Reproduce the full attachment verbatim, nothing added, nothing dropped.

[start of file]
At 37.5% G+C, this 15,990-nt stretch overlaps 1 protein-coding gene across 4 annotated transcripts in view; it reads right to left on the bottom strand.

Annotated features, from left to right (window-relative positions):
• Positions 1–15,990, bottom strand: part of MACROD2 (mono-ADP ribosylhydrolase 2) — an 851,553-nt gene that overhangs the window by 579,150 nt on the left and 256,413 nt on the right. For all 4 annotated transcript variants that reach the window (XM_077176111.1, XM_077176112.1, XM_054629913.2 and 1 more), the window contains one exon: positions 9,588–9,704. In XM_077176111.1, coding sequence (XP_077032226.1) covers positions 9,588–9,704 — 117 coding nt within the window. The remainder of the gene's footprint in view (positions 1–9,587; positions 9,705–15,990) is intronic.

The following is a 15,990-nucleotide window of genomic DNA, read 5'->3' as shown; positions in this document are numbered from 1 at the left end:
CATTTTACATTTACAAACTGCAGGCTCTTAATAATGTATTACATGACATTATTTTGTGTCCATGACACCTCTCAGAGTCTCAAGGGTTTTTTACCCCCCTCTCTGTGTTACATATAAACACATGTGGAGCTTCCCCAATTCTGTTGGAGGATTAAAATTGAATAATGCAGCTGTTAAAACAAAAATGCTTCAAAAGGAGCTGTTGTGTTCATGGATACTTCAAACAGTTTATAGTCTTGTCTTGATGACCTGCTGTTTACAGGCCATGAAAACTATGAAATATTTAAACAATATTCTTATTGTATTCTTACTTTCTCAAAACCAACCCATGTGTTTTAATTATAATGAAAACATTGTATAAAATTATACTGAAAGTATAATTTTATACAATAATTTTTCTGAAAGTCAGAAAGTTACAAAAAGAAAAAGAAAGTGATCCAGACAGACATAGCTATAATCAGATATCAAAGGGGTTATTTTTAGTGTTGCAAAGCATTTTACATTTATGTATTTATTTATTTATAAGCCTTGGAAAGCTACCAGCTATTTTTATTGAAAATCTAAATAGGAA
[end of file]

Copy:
At 37.5% G+C, this 15,990-nt stretch overlaps 1 protein-coding gene across 4 annotated transcripts in view; it reads right to left on the bottom strand.

Annotated features, from left to right (window-relative positions):
• Positions 1–15,990, bottom strand: part of MACROD2 (mono-ADP ribosylhydrolase 2) — an 851,553-nt gene that overhangs the window by 579,150 nt on the left and 256,413 nt on the right. For all 4 annotated transcript variants that reach the window (XM_077176111.1, XM_077176112.1, XM_054629913.2 and 1 more), the window contains one exon: positions 9,588–9,704. In XM_077176111.1, coding sequence (XP_077032226.1) covers positions 9,588–9,704 — 117 coding nt within the window. The remainder of the gene's footprint in view (positions 1–9,587; positions 9,705–15,990) is intronic.

The following is a 15,990-nucleotide window of genomic DNA, read 5'->3' as shown; positions in this document are numbered from 1 at the left end:
CATTTTACATTTACAAACTGCAGGCTCTTAATAATGTATTACATGACATTATTTTGTGTCCATGACACCTCTCAGAGTCTCAAGGGTTTTTTACCCCCCTCTCTGTGTTACATATAAACACATGTGGAGCTTCCCCAATTCTGTTGGAGGATTAAAATTGAATAATGCAGCTGTTAAAACAAAAATGCTTCAAAAGGAGCTGTTGTGTTCATGGATACTTCAAACAGTTTATAGTCTTGTCTTGATGACCTGCTGTTTACAGGCCATGAAAACTATGAAATATTTAAACAATATTCTTATTGTATTCTTACTTTCTCAAAACCAACCCATGTGTTTTAATTATAATGAAAACATTGTATAAAATTATACTGAAAGTATAATTTTATACAATAATTTTTCTGAAAGTCAGAAAGTTACAAAAAGAAAAAGAAAGTGATCCAGACAGACATAGCTATAATCAGATATCAAAGGGGTTATTTTTAGTGTTGCAAAGCATTTTACATTTATGTATTTATTTATTTATAAGCCTTGGAAAGCTACCAGCTATTTTTATTGAAAATCTAAATAGGAA